Mike Rice

Final Four coaches react to the Mike Rice video

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The NCAA held press conferences with the head coaches from the four Final Four teams on Thursday afternoon, and each one was asked about their reaction to the video of former Rutgers head coach Mike Rice physically and verbally abusing his players.

To a man, they said that they did not believe it to be a systematic issue as much as it was the result of one coach behaving inappropriately.

Do you believe them?

Or was this simply ‘coachspeak’?

Here is what they said:

Jim Boeheim:

I absolutely do not believe there’s that coaching style going on. I do not. I’ll go out where you probably shouldn’t go. I don’t think there’s a coach in the country that does that.

I know Mike Rice. I’ve known him a long time. I like him. I think he’s a very good basketball coach. I think the tragedy is his team would have played exactly the same or better if he hadn’t done any of that. If he never threw a ball, if he never touched anybody, his team would have played I think better, in my experience. You know, I get verbal. I’m on players. I don’t like to curse. I do curse sometimes. You get out of control, just things come out when you’re in the heat of the moment. But you can’t touch a player other than just on the shoulder or something, and you certainly can’t push ’em and grab ’em or throw something at ’em.

I have thrown a ball, and it’s usually up in the stands, and last time I hurt my arm, so I don’t throw them anymore.

I watched 10 seconds of the video. I couldn’t watch it, honestly. I couldn’t watch it anymore. I think sometimes you coach a certain style. There’s coaches that really get after it, are on it. I used to be more like that. Now if I get upset once every week or two, it’s a lot. I found that it really doesn’t make any difference. It’s like yelling at referees. You can yell at them all you want, it’s not going to make any difference, so why do it, why waste the energy, why distract yourself from coaching? I think those are things that as you get a little older, you find… You still yell at them a little bit because they know you’re over there. I think some of them, if you don’t yell at them, they think they’re doing a great job. You don’t want to give them that impression.

I couldn’t watch it. I couldn’t watch it. And I do not believe that happens.

Rick Pitino:

You know, I think, look, we feel bad in the coaching profession for Mike Rice, for the kids that had to go through that, for his family that’s going to have to endure the embarrassment now.

That being said, this is an isolated incident that doesn’t happen in college basketball. Those things do not happen. As a pro coach, I would go to every city and go see a college practice. You know, I’ve seen some coaches that may use rough language. But that just doesn’t go on. It’s just an aberration that just doesn’t go on in college basketball.

John Beilein:

I think all the coaches in the community are disappointed at how that transpired. I don’t know Mike Rice well enough. I don’t know the athletic director enough. But I know that in this day and age, there’s certain lines you’re not going to cross with your student athletes. We want young men to play for us because they love coming to the gym every day.

Mike must have done that quite often ’cause he won a lot of games, was very successful. At the same time, those incidents are uncalled for, and I’m sure that Mike regrets it.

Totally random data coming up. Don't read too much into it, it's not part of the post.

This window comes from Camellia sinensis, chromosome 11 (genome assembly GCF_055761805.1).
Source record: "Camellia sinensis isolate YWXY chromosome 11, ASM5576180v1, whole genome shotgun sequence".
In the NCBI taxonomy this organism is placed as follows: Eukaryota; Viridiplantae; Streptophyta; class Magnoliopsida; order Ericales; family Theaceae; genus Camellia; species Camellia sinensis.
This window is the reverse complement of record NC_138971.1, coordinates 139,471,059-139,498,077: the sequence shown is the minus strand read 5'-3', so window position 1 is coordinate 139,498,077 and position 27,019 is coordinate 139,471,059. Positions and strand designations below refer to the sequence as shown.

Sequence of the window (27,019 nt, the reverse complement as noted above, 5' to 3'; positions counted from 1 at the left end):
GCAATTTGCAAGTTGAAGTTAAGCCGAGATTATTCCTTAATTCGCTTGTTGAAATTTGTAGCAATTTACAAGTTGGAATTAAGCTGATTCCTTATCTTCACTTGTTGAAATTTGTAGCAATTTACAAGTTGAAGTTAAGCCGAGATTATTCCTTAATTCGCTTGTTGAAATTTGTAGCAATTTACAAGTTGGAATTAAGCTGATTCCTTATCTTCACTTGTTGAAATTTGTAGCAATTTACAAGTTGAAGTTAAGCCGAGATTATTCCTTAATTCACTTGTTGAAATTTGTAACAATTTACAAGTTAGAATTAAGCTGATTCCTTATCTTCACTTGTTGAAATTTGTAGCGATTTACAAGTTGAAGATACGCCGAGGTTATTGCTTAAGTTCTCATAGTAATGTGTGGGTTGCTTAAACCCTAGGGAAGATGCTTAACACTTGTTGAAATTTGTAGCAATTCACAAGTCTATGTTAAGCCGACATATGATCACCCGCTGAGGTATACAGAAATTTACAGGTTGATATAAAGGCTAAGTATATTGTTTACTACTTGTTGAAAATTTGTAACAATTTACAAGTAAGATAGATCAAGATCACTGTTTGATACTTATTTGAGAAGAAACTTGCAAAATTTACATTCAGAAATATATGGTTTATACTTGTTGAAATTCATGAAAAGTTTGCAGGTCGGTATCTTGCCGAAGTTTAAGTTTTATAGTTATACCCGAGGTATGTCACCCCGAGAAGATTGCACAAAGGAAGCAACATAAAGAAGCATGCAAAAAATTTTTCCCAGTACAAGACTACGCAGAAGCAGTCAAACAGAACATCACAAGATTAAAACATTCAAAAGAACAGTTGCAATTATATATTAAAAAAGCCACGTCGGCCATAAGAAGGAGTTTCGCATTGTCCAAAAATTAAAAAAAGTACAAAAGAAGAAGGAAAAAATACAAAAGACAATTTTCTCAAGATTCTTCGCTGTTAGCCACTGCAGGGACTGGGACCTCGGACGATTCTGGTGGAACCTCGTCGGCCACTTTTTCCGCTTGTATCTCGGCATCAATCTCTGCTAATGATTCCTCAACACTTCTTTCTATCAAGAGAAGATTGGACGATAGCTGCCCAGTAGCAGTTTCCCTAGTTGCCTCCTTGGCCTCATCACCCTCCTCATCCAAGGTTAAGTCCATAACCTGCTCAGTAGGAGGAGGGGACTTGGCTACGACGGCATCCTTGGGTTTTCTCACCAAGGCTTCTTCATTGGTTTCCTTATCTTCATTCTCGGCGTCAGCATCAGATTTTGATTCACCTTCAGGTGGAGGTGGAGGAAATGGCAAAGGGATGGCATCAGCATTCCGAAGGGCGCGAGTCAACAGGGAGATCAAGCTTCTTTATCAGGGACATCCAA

Gregg Marshall:

With Coach Rice, I feel bad for Mike. I hope that he can get straight and figure out what he needs to do going forward, and gets another opportunity.

I feel really bad for those young men. I hope it didn’t impact any of them negatively to the point where they weren’t able to be good basketball players and finish their careers. There’s obviously a line that was crossed. Unfortunately there’s a lot of people that will suffer now, including Rutgers University and the state of New Jersey.

I’m hopeful that everyone can come out of it in a positive way somehow. That’s it, that everyone can come out of this in a positive way.

You can find Rob on twitter @RobDauster.

Tennessee G Hubbs undergoes arthroscopic knee surgery

Robert Hubbs III, Anton Beard
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KNOXVILLE, Tenn. (AP) Tennessee guard Robert Hubbs won’t practice this week after undergoing arthroscopic surgery on his right knee on Tuesday.

The school said in a news release that Hubbs had it done “to address chronic swelling issues that have been present since the preseason.”

No timetable has been set for when Hubbs could return to action, but he is considered doubtful for Tennessee’s next game on Dec. 12 at Butler. Tennessee (4-3) is in the midst of a 13-day break from games, which marks the program’s longest layoff during a season since December 1967.

Hubbs is averaging 15.3 points per game to rank third on the team. The 6-foot-4 junior has scored at least 13 points in each of Tennessee’s seven games.

Clemson lands 2017 guard

Brad Brownell
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Clemson landed a quality commitment on Tuesday as Class of 2017 guard A.J. Oliver committed to the Tigers. The son of Clemson women’s head coach Audra Smith, Oliver is regarded as a three-star prospect, according to Rivals, although some others view him as a top-100 caliber player.

The 6-foot-4 Oliver attends nearby Daniel High School and should have some time to get acclimated with the players and coaches before he sets foot on campus. A versatile guard who plays hard, Oliver showed that he can make plays with the ball in his hands this summer with the Upward Stars.

Oliver is Clemson’s first commitment in the Class of 2017 and it’s a strong start for head coach Brad Brownell.